Building a product can be time-consuming, expensive and error-prone. As an antidote to this, I highly recommended that you spend an appropriate amount of time engaged in some up-front design and prototyping before agreeing on the exact specification of a product feature and putting fingers to keyboard or tools to metal to commence manufacture.
Many design flaws can be identified and ironed out on paper or whiteboard before manufacture or development begins; this is a highly desirable outcome. Although valuable feedback can be obtained by showing working versions of products to a sample of users or potential users, as a rule, the later in the development lifecycle a flaw is identified, the more expensive and difficult it will be to correct - if it can be corrected at all.
The first whiteboard sessions that you carry out should be in the area of product exploration. These sessions will aim to validate your product ideas and gain an insight into your product from a user, business and administration point of view.
I have found it useful in the past to sit with a broad cross-section of stakeholders and interested parties to come up with a list of the top ten or so features of your product. Imagine that you are designing the box containing the new product that will sit on the shelf in a retail outlet. Which features would you highlight on the box to tempt people to choose your product to solve their problems?
Once this is complete, Impact Mapping sessions can help identify the features you should prioritise for the initial releases. Impact Mapping is a strategic planning technique that focuses on the behaviours you wish to encourage from the many actors involved in your system to help you achieve your main goals. Techniques such as this will help to ensure that you maximise production efficiency by identifying and visualising the parts of your system which will have the maximum impact.
The final part of this minimal product exploration puzzle is User Story Mapping. First introduced by Jeff Patton, this technique is used to tell the story of the customer journey and break it into its constituent parts. Doing this will help you design and build functionality focused on desired customer outcomes and user value instead of solely on development output or feature specifications.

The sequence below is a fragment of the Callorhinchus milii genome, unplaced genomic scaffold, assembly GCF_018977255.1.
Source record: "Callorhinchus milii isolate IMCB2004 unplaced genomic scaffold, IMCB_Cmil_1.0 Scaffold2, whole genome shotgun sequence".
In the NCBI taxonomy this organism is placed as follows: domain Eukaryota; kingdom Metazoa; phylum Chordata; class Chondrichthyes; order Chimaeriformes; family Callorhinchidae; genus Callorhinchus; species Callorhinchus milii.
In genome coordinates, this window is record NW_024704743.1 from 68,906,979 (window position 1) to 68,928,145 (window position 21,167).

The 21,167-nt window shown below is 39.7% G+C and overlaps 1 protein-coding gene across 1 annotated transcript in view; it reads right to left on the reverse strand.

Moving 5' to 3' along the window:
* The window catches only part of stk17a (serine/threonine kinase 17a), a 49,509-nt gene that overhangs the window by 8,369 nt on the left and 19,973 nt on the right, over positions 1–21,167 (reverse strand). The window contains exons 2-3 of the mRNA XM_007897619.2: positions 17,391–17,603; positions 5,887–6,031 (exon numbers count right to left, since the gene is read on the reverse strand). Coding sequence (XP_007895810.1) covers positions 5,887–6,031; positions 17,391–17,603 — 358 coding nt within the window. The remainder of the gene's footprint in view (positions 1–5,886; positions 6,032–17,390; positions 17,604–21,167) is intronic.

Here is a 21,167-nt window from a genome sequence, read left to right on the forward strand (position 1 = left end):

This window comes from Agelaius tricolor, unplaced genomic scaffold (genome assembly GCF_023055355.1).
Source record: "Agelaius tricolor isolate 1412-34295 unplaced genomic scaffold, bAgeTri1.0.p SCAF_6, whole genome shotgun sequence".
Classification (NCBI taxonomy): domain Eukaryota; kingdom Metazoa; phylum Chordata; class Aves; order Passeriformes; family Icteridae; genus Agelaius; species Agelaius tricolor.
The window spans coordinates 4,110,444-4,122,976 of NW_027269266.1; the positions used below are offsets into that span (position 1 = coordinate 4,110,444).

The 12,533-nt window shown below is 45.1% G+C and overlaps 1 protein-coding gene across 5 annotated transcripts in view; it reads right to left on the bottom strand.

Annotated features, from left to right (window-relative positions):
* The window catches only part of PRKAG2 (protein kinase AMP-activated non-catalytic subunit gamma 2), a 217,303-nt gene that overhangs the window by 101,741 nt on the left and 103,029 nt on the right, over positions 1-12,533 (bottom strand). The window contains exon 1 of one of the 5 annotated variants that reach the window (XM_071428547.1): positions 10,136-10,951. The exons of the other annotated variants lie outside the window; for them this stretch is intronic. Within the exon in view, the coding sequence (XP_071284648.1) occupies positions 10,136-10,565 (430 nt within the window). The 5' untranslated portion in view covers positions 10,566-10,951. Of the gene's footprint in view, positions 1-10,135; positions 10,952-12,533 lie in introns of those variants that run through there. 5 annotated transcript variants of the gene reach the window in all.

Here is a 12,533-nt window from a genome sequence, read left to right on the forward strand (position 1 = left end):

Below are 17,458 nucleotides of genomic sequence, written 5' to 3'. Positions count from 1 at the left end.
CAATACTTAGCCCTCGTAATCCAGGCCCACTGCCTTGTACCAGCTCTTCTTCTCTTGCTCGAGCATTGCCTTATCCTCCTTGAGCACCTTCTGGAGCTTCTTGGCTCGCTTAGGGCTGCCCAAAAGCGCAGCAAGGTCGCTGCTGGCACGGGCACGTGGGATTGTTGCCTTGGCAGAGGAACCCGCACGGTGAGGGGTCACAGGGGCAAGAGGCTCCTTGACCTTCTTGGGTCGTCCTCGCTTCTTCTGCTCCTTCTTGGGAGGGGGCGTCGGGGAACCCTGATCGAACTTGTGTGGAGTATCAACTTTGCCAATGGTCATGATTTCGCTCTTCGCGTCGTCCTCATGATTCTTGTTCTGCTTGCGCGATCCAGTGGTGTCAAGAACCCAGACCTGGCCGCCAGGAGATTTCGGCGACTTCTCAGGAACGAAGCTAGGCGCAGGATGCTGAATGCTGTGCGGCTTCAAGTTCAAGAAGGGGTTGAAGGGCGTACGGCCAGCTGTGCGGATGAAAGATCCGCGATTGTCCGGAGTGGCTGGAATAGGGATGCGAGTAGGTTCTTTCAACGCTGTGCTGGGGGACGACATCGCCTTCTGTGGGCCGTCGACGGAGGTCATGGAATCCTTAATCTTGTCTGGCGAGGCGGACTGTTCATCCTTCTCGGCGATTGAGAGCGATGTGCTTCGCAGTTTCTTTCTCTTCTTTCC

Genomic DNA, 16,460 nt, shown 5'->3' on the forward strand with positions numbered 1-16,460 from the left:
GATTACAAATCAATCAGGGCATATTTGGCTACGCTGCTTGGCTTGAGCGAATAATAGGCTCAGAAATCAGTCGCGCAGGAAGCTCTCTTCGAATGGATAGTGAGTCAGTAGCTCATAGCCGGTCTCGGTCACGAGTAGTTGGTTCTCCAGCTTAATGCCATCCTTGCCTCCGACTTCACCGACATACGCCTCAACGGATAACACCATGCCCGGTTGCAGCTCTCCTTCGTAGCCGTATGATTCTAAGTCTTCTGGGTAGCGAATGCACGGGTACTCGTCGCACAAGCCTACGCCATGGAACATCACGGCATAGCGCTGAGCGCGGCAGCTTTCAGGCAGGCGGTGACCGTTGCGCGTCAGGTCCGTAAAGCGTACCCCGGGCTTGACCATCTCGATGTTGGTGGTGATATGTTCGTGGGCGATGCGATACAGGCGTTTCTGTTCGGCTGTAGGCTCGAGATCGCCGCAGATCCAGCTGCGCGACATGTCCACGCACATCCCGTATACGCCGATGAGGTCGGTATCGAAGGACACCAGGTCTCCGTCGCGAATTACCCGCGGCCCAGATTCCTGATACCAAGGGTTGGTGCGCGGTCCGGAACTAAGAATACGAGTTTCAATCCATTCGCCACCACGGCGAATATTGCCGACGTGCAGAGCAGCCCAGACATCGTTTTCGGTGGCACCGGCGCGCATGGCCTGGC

Once product exploration is complete, it is often useful to have a mock-up of a product to gain more insight into its usefulness or evaluate the overall user experience.
For physical products, in addition to sketches and detailed drawings, it may be useful to build a physical prototype, perhaps at a smaller scale, using cheaper materials such as cardboard, wood, Styrofoam or modelling clay.
For software products, many prototyping tools exist. For example, a simple, interactive user interface can be designed quickly on paper or by using relatively inexpensive tools designed specifically for this purpose. A quick internet search will lead you to a great variety of these products to fit most budgets and use-cases. Tools I have used successfully in the past include Balsamiq, Axure, Adobe XD and MockPlus.
These prototypes, in whatever form, are a tangible item that can be evaluated and rapidly iterated before the actual development of a feature begins. A design flaw identified in a prototype can be hundreds or even thousands of times cheaper to fix than one identified once a product has been built, let alone one that has already shipped to customers.
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